Tuesday, February 1, 2011

Had some time to do wiring last night on the blade... it went really well!  You must have a tool that can strip 20 AWG or smaller (mine does 22 AWG) but not the adjustable kind - needs to be the kind that has notches for all different sizes unless you strip wires all day for a living!

The soldering only took about 15 minutes so I imagine total soldering time to be about an hour but sizing and stripping the wire is time-consuming.  I am going to try stripping the whole thing next time and then inserting heat shrink tubes between the LED leads and see if that is faster (basically replacing the insulation with my own).

The E-6000 adhesive works really well holding the flat-top LED to the inner rim of the blade (cast in PET, not the original).

I thought I had screwed up the layout at first by doing AK KA AK KA because the rim wire needs to connect the A then the K then the A then the K it might have been better to do AK AK AK AK because then the inner two leads (K A) could be tied together.  Six of one, one half dozen of the other I suppose.


  1. If you're planning on being able to individually address all 30 LEDs, you're going to want to use smaller wire otherwise it will be a mess. Trust me on this as I already did the wiring to individually address each LED using 22 AWG wire and it was too much to fit inside the disc with the rest of the electronics. I had a lot better results using 26 AWG wire. That was what was in the video I linked in the post you commented in on my blog.

  2. Hey Thor post a link to your blog... I only have your album linked on here. So you are doing 5 in parallel and individually addressing 6 sets of 5? We are addressing each individually with only 10 wires but only one LED can be illuminated at a time. However, since we loop through them at 14MHz your eye can't see it... http://en.wikipedia.org/wiki/Persistence_of_vision

  3. Here's a link directly to the start of the guide I'm throwing up for it:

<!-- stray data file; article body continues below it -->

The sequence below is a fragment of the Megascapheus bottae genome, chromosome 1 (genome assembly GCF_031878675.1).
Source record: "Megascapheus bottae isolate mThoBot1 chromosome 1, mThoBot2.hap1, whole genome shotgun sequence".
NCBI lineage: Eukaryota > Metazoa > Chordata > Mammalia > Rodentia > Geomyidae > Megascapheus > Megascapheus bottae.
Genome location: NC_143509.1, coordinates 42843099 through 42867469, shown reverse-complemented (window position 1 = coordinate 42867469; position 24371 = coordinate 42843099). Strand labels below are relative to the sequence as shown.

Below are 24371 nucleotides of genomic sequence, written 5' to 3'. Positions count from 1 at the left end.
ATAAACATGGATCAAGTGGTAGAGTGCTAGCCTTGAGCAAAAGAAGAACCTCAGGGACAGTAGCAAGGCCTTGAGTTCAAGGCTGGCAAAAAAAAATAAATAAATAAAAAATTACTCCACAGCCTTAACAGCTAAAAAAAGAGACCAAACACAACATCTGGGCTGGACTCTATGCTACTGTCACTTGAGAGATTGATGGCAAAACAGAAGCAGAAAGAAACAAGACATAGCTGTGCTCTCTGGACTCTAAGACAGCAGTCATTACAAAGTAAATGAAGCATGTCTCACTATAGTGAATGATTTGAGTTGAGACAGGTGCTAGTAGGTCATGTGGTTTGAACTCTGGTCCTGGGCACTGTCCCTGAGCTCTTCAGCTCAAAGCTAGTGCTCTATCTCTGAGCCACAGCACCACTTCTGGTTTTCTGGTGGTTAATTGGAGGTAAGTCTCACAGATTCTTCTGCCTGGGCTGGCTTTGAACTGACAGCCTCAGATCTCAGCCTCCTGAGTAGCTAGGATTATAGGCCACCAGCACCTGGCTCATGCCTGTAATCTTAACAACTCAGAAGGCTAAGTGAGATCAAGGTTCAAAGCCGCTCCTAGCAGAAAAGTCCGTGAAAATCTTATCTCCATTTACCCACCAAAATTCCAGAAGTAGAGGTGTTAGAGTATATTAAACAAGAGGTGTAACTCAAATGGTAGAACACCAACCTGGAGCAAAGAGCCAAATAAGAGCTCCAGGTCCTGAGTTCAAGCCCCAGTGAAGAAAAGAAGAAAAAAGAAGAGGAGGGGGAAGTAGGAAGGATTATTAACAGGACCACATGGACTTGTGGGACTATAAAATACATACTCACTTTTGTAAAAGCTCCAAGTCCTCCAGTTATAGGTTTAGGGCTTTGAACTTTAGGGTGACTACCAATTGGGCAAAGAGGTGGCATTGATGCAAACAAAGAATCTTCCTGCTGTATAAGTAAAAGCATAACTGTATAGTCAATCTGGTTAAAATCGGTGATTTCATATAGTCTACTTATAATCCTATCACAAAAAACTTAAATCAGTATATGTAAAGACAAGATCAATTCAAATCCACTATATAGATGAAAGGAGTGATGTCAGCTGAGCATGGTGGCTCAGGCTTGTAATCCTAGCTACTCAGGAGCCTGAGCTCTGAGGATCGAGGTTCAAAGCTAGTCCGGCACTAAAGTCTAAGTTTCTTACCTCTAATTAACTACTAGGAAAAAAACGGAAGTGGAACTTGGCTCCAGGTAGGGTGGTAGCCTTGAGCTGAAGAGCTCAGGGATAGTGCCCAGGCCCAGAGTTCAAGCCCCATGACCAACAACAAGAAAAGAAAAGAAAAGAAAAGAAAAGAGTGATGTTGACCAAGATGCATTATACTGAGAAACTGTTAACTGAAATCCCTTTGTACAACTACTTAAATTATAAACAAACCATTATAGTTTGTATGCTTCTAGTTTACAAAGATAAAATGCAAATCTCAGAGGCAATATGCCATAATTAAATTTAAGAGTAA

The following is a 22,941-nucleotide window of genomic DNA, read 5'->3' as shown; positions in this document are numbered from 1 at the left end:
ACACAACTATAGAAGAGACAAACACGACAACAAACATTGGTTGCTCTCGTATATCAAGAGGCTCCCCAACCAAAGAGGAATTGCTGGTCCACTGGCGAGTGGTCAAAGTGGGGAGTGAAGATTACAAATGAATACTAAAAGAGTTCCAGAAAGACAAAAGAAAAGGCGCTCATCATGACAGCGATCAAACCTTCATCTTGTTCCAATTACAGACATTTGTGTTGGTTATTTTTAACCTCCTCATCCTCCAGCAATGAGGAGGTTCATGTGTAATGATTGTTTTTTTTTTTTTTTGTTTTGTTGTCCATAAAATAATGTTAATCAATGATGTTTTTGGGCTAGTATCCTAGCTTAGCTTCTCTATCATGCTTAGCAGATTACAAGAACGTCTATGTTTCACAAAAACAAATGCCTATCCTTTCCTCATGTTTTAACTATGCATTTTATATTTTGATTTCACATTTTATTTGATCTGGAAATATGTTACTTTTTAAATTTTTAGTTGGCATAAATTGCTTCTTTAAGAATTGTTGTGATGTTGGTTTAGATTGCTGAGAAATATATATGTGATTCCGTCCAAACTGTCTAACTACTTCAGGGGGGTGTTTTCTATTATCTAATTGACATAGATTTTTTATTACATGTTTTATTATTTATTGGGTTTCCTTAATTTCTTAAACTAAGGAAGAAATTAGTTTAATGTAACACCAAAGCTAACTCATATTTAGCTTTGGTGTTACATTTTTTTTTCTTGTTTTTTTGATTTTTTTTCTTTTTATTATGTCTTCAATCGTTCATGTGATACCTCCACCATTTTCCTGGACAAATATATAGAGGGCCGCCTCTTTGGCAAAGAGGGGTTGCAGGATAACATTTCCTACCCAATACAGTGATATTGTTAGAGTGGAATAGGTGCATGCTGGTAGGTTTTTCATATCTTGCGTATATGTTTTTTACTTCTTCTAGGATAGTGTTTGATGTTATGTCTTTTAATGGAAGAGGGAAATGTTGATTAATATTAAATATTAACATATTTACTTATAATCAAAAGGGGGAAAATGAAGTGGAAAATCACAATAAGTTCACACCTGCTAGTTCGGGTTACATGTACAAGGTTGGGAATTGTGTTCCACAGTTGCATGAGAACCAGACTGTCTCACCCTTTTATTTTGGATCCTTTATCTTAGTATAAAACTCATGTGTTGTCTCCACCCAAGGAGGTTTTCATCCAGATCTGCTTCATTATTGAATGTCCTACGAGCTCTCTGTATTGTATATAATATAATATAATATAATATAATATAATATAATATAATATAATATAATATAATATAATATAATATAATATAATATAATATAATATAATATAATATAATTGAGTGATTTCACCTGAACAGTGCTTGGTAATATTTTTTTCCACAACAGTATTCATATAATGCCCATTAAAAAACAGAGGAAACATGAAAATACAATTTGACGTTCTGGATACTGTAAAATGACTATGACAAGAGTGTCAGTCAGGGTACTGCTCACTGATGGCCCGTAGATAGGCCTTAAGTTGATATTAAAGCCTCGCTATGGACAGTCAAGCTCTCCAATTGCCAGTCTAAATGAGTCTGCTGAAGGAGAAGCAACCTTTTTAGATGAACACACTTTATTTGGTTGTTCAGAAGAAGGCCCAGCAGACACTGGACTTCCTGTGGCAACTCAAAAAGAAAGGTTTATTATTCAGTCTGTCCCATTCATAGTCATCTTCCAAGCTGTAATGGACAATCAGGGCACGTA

Can you just link to me as "Thor" on the right, thanks.

    Ah, yet another way of doing it. Mine uses a LED driver along with a Netduino Mini to address all the LEDs. The driver can control up to 64, so the current mod is well within that limit. There is no overbearing voltage requirement for it as you have mentioned in the past (been reading your blog since you posted on mine today). But then again, there is a limit on the speed of the animations with my system. I have plans to raise the number of LEDs up to 46 with the addition of the inner ring, and possibly more for the outer ring (take it to 5 groups of 8 instead of 6). The problem that raises is the animations that the Harford Hackerspace guys (the maker's of the original mod I based my off of) did were based on a tricky set of programming they did on a generator to get the animation sequences. I'd have to rewrite that or figure out the animations myself to make them useful.

  4. I fixed the link and the display name.

    Any plans to make a kit available now that you have the BOM figured out?

    I really wish I could have done the code in C# but we are at $20 for the Arduino Nano with no driver needed (compared to $43 for the Netduino Mini and the driver). I didn't do anything too fancy - just the startup sequence and the blade activation and rotation.

  5. Thanks for the correction and linking to my blog.

    Nah, I'm not planning to commercialize it at all. Just throwing up a guide to fill in the details that were left out in the original guide. I'm just doing this for my own amusement. I'm not even making this for a costume or anything. It's just something fun to tinker with for me.

    When I first saw the mod I didn't look into it a great deal, then I saw another page about it with a bit more detail and when I read the Netduino was based on the .Net framework (which I already program in) and C# (messed with it a few times and have been looking for an excuse to code in it) I decided to try it myself.

    If you can only address one LED at a time that'll definitely limit what animations you can do, but then again, the one animation everyone wants on their disc is the one from the movie, which isn't that complex.

    I can understand why you went the cheaper route since you are doing the kits and the "build it for them" service. I just have no desire to do that.

  6. Whoops...posted with the wrong browser...yeah "Thunder" is me as well.

  7. Yeah, I love doing this kind of stuff too - easier to justify to the Mrs. if I can earn a little money back in the process...

    Now don't get me wrong... using my trick you can still turn off an individual LED in the RAM and he will get skipped the next time his interrupt fires.

  8. Yeah so far I have no Mrs. to justify my spending...just what I can afford on my budget, which isn't a lot.